Today (25 May 2021) the BBC reports that teachers say they do not feel equipped to deal with peer-on-peer sexual abuse because they have had no training.
More than 1,500 UK teachers replied to a questionnaire from BBC Radio 4's File on 4 and teachers' union the NASUWT.
More than half said they did not think adequate procedures were in place in their schools to deal with abuse.
Many are also unsure how to deliver elements of the new Relationships, Sex and Health Education curriculum, which the government says third parties can now help with.
Katie Russell, national spokesperson for Rape Crisis England & Wales said:
“It’s unsurprising many teachers might feel ill-equipped to respond appropriately to sexual violence and abuse in schools. These are experiences that are generally under-discussed and not widely understood in society as a whole, despite their prevalence.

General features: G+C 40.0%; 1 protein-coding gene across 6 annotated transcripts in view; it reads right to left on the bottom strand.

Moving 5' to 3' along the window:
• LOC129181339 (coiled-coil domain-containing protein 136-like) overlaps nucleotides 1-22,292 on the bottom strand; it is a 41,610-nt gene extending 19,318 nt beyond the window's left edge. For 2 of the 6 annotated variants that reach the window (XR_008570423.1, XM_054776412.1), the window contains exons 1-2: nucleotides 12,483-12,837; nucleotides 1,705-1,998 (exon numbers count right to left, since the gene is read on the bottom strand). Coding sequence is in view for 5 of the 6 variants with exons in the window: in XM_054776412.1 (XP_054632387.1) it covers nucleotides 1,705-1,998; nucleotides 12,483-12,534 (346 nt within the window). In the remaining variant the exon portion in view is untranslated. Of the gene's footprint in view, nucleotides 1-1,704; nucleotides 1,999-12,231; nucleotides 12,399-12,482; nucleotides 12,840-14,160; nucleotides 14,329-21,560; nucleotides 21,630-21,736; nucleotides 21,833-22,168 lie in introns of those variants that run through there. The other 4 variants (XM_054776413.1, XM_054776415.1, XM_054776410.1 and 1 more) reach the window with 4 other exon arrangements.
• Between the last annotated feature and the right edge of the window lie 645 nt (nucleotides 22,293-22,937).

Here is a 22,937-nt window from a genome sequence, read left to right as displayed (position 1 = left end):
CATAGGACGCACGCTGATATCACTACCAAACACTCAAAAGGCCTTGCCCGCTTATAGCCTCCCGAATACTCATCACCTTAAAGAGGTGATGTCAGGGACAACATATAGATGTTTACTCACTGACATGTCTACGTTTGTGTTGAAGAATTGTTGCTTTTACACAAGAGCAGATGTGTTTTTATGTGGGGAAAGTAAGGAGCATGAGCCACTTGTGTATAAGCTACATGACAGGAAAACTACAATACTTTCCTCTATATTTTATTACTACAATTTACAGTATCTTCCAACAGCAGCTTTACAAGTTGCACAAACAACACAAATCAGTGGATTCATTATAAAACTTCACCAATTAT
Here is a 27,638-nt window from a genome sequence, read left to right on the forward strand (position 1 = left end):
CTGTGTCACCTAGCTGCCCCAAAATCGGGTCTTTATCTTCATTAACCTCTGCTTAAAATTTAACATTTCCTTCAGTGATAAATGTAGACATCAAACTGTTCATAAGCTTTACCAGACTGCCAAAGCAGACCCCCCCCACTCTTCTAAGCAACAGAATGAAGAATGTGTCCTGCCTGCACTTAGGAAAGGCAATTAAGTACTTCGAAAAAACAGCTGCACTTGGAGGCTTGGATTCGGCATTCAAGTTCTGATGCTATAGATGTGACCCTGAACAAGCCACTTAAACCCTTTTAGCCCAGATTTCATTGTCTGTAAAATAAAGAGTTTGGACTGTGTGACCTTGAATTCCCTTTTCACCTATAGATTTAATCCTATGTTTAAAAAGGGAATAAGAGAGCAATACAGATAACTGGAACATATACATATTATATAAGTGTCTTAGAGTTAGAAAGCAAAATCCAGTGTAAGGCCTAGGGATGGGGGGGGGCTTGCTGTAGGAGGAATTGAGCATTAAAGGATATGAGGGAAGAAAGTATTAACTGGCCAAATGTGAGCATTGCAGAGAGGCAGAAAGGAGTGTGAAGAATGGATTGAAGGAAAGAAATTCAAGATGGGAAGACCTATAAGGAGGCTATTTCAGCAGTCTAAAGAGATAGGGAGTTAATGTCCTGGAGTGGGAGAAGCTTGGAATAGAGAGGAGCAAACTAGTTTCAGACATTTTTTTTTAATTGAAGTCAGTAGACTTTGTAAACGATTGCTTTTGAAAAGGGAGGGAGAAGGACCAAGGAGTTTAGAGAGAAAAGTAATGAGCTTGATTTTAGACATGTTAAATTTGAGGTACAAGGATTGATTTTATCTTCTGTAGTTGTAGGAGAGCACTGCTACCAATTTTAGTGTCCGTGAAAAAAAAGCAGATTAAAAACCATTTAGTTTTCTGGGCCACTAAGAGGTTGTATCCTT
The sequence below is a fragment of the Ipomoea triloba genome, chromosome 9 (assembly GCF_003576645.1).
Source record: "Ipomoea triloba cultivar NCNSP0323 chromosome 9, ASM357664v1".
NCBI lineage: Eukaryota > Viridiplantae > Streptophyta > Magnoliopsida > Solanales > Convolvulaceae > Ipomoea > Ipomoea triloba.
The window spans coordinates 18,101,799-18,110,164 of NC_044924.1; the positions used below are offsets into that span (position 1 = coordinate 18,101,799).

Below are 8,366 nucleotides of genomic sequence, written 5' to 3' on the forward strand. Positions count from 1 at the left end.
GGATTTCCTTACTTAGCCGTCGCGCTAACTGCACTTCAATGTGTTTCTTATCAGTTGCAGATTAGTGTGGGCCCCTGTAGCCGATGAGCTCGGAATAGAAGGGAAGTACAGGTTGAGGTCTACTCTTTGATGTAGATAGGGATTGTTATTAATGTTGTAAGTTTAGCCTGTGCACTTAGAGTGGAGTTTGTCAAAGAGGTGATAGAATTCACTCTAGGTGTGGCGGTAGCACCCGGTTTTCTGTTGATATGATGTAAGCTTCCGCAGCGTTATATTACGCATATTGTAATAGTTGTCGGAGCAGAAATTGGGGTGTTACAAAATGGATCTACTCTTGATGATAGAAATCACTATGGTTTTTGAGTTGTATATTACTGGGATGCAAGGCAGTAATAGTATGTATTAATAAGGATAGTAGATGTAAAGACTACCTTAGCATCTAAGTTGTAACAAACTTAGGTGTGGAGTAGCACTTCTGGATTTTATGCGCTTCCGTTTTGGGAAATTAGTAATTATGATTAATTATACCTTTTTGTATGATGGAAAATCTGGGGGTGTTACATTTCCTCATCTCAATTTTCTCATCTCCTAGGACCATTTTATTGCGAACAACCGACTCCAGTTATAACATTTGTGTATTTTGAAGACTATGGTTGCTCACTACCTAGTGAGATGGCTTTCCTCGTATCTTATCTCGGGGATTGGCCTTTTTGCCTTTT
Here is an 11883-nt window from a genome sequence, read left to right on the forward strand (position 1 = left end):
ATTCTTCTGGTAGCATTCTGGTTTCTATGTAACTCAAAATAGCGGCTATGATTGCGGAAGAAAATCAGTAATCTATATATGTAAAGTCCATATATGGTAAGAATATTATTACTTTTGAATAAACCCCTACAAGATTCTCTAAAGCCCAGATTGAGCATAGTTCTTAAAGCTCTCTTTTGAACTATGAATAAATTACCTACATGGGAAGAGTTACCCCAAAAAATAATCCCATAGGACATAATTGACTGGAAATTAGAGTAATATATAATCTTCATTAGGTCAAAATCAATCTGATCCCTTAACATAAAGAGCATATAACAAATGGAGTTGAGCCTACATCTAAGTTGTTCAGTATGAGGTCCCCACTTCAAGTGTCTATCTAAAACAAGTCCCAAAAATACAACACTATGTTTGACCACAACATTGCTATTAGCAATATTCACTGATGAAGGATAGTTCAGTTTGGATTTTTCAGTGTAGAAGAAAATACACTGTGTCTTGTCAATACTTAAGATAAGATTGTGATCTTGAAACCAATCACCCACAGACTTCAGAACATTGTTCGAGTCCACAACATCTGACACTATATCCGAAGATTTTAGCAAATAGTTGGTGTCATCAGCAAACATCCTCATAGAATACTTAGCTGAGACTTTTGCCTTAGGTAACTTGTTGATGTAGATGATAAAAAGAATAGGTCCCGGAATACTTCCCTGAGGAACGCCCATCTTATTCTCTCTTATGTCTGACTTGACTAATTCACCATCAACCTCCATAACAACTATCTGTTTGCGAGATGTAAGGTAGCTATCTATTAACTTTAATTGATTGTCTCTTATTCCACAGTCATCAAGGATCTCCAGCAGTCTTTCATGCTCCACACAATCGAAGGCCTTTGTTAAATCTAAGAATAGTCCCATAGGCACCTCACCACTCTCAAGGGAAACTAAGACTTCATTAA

Rape Crisis Centres are specialists not only in providing independent, confidential support and advocacy to people of all ages who’ve experienced sexual violence or abuse of any kind, but also in training and raising awareness and understanding of these topics.
Many of our member Centres have worked successfully with local schools for years, but others have not been able to build the relationships needed, or have not had the capacity to provide specialist training when no remuneration is being offered in return.
Especially as the new curriculum explicitly allows schools to work with external experts, we’d recommend any education institution to start the vital conversations with their local specialist Rape Crisis charities.
The much-needed expertise and support for staff and students must be made a priority and should be properly resourced.”